Fifty years later, they’re still talking about the sandwiches.
For the first official JUNO Awards ceremony, held at St. Lawrence Hall in Toronto on February 22, 1971, Walt Grealis had such a small budget that the 600 in attendance were forced to stand because the RPM Magazine publisher couldn’t afford to provide tables. Venue catering also wasn’t provided, so Stan Klees’ mother footed the liquor bill and made finger sandwiches, a Polish bow-tie delicacy known as chrusciki.
But even the low-budget shindig couldn’t suppress the fact that Canadians had enjoyed breakthroughs – in particular, Gordon Lightfoot had scored his first North American hit with “If You Could Read My Mind,” Anne Murray’s “Snowbird” had established her as an international star and The Guess Who became the first Canadian rock group to score a No. 1 hit on Billboard with “American Woman.”
The night was also buzzing with the promise that the Canadian content regulations would deliver – and, in anticipation, Grealis awarded Pierre Juneau a special Music Industry Man of the Year Award in recognition of those efforts.
Anne Murray, who was in attendance, won her first JUNO for Top Female Vocalist while “Snowbird” and the album Honey, Wheat and Laughter won Best Produced Single and Best Produced Middle-Of-The-Road (MOR) Album for her producer Brian Ahern.
Other notable winners that year included Gordon Lightfoot (Top Male Vocalist); The Guess Who (Top Vocal Instrumental Group); The Mercey Brothers (Top Country Instrumental Group); Stompin’ Tom Connors (Top Country Male Vocalist), Myrna Lorrie (Top Country Female Vocalist); Bruce Cockburn (Top Folk Singer) and Gene MacLellan (Special Award: Canadian Composer).
With the first full year of Canadian content regulations under its belt, the homegrown music industry took even more interest in the JUNOS, with 1,000 people attending the February 22, 1972 festivities held at Toronto’s Inn On The Park.
Now earning massive amounts of airplay – a catalyst for prompting significant record sales, – were The Stampeders, Five Man Electrical Band, The Bells, Bruce Cockburn, The Poppy Family and April Wine among others.
The majority of winners in 1972 were repeat victors, including Anne Murray and Brian Ahern (Best Produced MOR Album for Murray’s Talk It Over In The Morning.)
The JUNOS were truly gaining momentum: 1973’s ceremony drew even more attendees – 1,200 that year – to the Inn On The Park’s Centennial Ballroom once again. Twenty awards were handed out, and Gordon Lightfoot – in attendance for the first time – won Male Vocalist of the Year and Best Composer. Anne Murray three-peated for Female Vocalist of the Year; Stompin’ Tom Connors also won his third Male Country Singer of the Year and the Mercey Brothers took the honours for Country Group of the Year. New faces included Shirley Eikhard for Female Country Singer of the Year; ex-Lighthouse singer Bob McBride for Outstanding Performance of the Year (Male); Edward Bear for Outstanding Performance of the Year (Group); Gene Martynec for Best Produced Single for Edward Bear’s “Last Song;” Valdy for Outstanding Performance of the Year (Folk); and Blood, Sweat and Tears singer and songwriter David-Clayton Thomas was given a special award for Outstanding Contribution to the Canadian Music Scene.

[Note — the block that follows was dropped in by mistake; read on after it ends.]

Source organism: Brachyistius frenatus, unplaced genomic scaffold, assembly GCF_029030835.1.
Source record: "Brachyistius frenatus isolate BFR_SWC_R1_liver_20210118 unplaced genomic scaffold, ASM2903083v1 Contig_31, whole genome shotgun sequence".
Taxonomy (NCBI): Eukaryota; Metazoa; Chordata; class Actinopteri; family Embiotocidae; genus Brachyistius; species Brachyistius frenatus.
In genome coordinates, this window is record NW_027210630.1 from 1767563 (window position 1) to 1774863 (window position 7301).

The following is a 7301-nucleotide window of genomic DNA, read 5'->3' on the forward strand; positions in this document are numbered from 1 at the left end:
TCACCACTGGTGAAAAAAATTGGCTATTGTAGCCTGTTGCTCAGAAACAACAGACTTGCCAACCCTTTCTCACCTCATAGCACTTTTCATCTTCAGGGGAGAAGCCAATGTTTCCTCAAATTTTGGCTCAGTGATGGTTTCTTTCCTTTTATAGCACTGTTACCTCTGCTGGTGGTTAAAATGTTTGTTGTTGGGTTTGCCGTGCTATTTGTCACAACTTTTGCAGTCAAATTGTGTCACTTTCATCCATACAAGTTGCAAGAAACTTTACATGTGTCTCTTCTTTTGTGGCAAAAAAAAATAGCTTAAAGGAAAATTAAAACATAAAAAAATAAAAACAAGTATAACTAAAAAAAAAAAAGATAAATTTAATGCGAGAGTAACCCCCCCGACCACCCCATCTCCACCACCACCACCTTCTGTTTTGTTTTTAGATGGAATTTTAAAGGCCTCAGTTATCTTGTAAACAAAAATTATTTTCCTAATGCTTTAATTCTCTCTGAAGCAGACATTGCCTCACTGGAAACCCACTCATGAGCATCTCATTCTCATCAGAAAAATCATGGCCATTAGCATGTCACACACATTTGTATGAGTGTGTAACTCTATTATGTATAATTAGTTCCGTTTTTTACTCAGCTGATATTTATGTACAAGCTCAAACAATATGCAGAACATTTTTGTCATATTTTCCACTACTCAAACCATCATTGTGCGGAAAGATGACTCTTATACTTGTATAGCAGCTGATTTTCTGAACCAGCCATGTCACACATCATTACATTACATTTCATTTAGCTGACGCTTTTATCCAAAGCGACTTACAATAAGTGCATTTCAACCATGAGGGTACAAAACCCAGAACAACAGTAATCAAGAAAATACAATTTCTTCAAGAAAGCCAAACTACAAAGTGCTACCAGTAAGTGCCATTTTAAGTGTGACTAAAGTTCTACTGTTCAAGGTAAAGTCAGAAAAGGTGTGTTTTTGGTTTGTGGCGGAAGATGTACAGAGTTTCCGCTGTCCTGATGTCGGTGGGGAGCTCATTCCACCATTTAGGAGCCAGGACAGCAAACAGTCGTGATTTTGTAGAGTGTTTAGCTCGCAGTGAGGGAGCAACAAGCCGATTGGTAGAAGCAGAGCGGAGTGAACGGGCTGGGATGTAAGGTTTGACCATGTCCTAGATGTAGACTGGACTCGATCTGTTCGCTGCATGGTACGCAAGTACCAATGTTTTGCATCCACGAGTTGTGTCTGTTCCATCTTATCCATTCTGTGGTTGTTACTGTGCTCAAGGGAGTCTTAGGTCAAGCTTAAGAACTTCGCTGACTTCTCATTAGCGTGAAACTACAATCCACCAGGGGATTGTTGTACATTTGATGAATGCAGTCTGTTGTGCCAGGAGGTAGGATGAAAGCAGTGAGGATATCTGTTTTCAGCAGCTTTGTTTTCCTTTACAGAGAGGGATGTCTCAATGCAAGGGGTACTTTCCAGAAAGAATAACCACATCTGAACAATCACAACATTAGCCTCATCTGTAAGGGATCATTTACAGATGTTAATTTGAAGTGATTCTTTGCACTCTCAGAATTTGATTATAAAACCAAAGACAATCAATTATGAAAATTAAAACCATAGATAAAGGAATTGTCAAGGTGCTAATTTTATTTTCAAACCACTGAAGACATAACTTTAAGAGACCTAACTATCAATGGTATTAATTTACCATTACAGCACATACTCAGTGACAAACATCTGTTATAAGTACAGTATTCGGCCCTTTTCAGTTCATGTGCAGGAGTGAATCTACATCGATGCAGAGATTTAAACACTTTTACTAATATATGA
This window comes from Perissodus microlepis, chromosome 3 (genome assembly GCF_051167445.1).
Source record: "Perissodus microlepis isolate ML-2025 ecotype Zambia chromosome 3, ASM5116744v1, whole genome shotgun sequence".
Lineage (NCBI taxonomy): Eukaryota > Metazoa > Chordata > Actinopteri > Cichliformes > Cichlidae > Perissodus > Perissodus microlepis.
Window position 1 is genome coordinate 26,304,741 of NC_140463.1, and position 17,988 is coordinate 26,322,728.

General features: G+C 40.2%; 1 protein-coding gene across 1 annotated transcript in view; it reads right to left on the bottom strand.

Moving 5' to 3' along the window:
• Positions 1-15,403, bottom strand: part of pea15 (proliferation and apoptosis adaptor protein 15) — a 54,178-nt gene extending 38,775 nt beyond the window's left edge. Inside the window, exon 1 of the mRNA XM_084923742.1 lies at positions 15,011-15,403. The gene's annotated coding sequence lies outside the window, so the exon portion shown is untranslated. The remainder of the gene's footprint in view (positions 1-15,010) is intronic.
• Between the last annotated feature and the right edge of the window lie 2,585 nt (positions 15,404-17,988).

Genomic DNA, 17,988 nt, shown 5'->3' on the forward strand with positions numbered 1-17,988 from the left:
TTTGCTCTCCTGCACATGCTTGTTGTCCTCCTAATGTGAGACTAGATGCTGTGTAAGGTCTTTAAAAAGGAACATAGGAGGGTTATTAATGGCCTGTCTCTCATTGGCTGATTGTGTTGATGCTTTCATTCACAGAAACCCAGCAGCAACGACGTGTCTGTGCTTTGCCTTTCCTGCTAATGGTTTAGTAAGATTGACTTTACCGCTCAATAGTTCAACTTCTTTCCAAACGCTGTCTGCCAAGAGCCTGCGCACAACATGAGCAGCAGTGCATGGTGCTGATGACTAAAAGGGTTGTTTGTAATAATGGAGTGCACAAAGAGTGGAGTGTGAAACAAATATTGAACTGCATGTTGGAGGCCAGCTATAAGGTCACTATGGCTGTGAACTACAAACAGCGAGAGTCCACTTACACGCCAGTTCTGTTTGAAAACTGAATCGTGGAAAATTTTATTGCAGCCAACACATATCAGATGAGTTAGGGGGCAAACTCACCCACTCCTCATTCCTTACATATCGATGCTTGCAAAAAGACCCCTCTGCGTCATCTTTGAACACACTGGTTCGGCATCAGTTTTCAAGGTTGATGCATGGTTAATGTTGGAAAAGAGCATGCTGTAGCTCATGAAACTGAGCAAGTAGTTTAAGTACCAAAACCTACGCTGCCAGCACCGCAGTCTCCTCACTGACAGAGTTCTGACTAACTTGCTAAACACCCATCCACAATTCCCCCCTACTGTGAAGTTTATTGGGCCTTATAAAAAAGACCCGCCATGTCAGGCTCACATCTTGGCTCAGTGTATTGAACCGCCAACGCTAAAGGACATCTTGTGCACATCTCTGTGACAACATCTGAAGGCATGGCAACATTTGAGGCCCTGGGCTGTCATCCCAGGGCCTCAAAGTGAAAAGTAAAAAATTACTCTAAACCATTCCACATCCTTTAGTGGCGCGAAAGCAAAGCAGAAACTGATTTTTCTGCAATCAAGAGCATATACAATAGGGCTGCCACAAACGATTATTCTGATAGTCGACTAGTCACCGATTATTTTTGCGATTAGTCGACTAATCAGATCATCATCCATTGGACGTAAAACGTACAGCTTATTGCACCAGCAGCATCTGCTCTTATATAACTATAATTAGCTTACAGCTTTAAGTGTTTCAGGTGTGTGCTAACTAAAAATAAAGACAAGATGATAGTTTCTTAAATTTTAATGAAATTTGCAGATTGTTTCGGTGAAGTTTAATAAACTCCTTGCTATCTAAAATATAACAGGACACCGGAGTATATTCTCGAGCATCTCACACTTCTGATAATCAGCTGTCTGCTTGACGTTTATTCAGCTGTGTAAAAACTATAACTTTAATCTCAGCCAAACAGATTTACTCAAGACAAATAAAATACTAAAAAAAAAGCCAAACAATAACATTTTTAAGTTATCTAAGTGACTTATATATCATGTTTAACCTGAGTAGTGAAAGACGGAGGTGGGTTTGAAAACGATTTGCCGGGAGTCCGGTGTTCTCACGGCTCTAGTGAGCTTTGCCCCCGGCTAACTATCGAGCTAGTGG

The JUNOS kept on growing: in 1974, Grealis charged $12.50 for admission and the Centennial Ballroom at the Inn On the Park was marked “Sold Out” for the March 25th ceremony. Twenty-four awards were presented, and many of the prize-winners were first-timers: Winnipeg’s Terry Jacks, enjoying a phenomenal run with his international smash, “Seasons In The Sun,” captured Male Vocalist of the Year, Contemporary Single and Pop Single honours. Murray McLauchlan also scored a trifecta: Songwriter of the Year for “Farmer’s Song,” which also won him Country Single and Folk Single of the Year. Cathy Young won Most Promising Female Vocalist while Ian Thomas won the male counterpart. And Vancouver’s Bachman-Turner Overdrive nabbed two: Most Promising Group and Best Contemporary Album for its eponymous debut.
Anne Murray won her fourth straight Best Female Vocalist honour while her album Danny’s Song won Best Pop Album, while Stompin’ Tom earned Best Country Male Artist and his Best Country Album honours for To It and At It.
While things were going swimmingly in terms of the JUNO Awards ever-increasing popularity, a storm was brewing between the duo of Grealis and Klees and the rest of the musical community, represented by the Canadian Recording Industry Association (CRIA). The debate? Whether or not the JUNOS was ready for prime time – literally. The CRIA felt Canada’s music awards show could and should take the next step in its evolution: a television broadcast. Grealis and Klees weren’t so sure.
It was a difference of opinion that nearly led to the creation of a rival awards show to the JUNOS.
Featured Image: Anne Murray and The Stampeders at The 1972 JUNO Awards. Credit: Bruce Cole/Plum Communications Inc.